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China is ‘cultivating’ western influencers to peddle propaganda..

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Facing global criticism for its authoritarian regime, oppression, treatment of ethnic minorities, and aggressive behaviour towards neighbours, the regime of President XI Jinping has “cultivated” a large pool of foreign influencers and content creators who peddle the Communist Party of China’s (CCP) online propaganda, counter-narratives, and sell the China dream.

Beijing has set up multilingual influencer incubator studios, tapped into a vast network of international students at Chinese universities, and created competitions among ambitious creators to push the pro- party-state’s narrative and combat global perception of China, according to the Australian Strategic Policy Institute (ASPI).

In a report authored by analysts Fergus Ryan, Matt Knight, and Daria Impiombato, the Canberra-based think tank said that Beijing has drafted more than 120 international influencers who are amenable to being ‘guided’ towards producing content that suits the CCP’s narratives promoting its values, policies, and ideology. They also build the party’s legitimacy for the Chinese audience and support its propaganda overseas.

The majority of these top pro-China influencers belong to the democratic world – the United States, the United Kingdom, New Zealand, Israel, and Taiwan.

For instance, US influencer Jerry Kowal – who enjoys 2.6 crore followers on YouTube and Chinese social media platforms like Bilibili, Douyin, Xigua, and Toutiao – has made several videos hailing China’s response to Covid-19 while berating America’s.

“I’m happy, I feel a sense of freedom! There’s no virus and no anti-maskers â€æ This is the most organised,” he said in a video when he arrived in Shanghai from San Francisco in early 2021.

His videos were picked up by Western media and he was invited to Chinese TV channels. In an interview, described himself as an “objective observer untainted by the foreign media’s bias against China” while calling Western media outlets like the New York Times as “fake news”.

Many foreign influencers have realised that appealing to Chinese nationalism can fast-track their popularity and hence revenue as China’s internet regulations encourage users to promote the CCP’s propaganda. Influencers like Bart Baker have tried to capitalise on that sentiment. Barker left his 10 million subscribers on YouTube in 2019 to create exclusively on Chinese video platforms. From parody video songs, he has now shifted to signing patriotic Chinese songs and displaying love for Chinese commercial brands.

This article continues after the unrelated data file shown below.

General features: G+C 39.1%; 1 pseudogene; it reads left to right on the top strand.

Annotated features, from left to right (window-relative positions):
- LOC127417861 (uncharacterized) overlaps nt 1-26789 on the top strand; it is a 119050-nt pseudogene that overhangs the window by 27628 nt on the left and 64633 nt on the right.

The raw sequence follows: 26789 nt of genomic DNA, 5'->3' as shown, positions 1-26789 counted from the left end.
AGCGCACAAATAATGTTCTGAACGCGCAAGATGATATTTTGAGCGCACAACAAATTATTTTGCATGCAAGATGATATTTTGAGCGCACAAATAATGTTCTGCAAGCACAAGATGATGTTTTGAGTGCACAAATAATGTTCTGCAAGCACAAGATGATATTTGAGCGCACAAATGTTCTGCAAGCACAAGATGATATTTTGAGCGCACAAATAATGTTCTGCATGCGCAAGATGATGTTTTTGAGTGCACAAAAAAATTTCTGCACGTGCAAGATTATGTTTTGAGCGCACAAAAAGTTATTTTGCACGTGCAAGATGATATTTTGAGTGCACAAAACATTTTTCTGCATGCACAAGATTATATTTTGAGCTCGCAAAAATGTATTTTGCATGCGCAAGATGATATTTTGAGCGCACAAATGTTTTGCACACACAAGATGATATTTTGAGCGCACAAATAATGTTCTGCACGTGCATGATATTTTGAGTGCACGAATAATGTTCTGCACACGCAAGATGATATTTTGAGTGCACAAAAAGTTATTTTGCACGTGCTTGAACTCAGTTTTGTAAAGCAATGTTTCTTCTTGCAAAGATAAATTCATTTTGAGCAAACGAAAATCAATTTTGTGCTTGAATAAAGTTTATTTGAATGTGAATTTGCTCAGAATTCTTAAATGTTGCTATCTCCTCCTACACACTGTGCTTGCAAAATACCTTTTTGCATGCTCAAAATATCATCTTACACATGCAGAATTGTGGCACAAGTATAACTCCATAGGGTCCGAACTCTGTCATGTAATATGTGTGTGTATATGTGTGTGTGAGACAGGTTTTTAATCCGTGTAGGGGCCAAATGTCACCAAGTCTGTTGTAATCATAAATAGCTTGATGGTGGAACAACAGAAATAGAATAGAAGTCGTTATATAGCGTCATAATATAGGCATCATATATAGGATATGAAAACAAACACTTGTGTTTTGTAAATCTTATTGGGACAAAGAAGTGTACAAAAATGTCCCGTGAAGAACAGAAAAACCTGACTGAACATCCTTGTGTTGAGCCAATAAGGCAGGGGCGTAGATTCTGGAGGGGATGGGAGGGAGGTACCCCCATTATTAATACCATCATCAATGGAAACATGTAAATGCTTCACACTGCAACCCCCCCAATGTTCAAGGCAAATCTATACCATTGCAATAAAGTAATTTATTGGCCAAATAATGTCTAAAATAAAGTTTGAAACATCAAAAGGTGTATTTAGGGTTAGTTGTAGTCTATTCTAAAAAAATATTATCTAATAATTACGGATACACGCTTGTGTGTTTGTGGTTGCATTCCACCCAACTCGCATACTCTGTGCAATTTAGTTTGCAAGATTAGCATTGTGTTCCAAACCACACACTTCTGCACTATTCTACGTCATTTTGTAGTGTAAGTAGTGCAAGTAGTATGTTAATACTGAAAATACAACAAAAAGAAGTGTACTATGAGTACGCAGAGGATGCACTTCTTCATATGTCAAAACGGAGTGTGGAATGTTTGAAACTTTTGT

In a video, Baker can be seen smashing his Apple iPhone and trampling it on the ground for a brand-new Huawei phone.

Similar is the case of Andy Boreham, a citizen of New Zealand with 18 lakh followers across Chinese social media platforms. On his YouTube account, he says he is “countering the Western anti-China narrative”. Among foreign influencers creating videos about Xinjiang, a Chinese province where the US said in 2021 that Beijing was unleashing a “genocide” against ethnic Uyghur Muslims. Boreham labels such accusations as “hideous trope”.

President Xi wants China’s huge propaganda machinery to “tell China’s story well” to increase Beijing’s “international discourse power”.

To contribute to this goal, state-run universities have cultivated in their own foreign students as video bloggers or vloggers to produce content for foreign audiences. For example, Huaqiao University’s ‘Overseas New Voice Generation’ new media studio aims to use students, especially from Hong Kong, Macao, and Taiwan, to ‘tell China’s story well, communicate China’s voice well, and give full play to their “others’ perspective” and “youth discourse” advantage in cross-cultural communication.’ In 2021, over 200 foreign students from 16 countries took part in a related video shoot.

Chinese efforts appear to have started bearing fruits. Content created by Chinese state media and foreign influencers about contentious subjects like Xinjiang has exploited mainstream social media companies’ algorithms that prioritise fresh content and regular posting. In two separate searches from the US and Germany, the ASPI found that the majority of the top 10 videos for keywords like “Xinjiang” and “Xinjiang cotton” – an industry allegedly employing forced labour – belonged to influencers and state media.

These influencers are not given direct instructions by the state media apparatus. Instead, they are guided and shaped by prizes, incentives, and controls. Their enthusiasm, however, is often not shared by Chinese audiences, a section of which has called out foreign influencers for using “wealth password” – a reference to overpraising China to attract views.

“The growing use of foreign influencers will make it increasingly difficult for social media platforms, foreign governments, and individuals to distinguish between genuine and/or factual content and propaganda,” the ASPI report observes.

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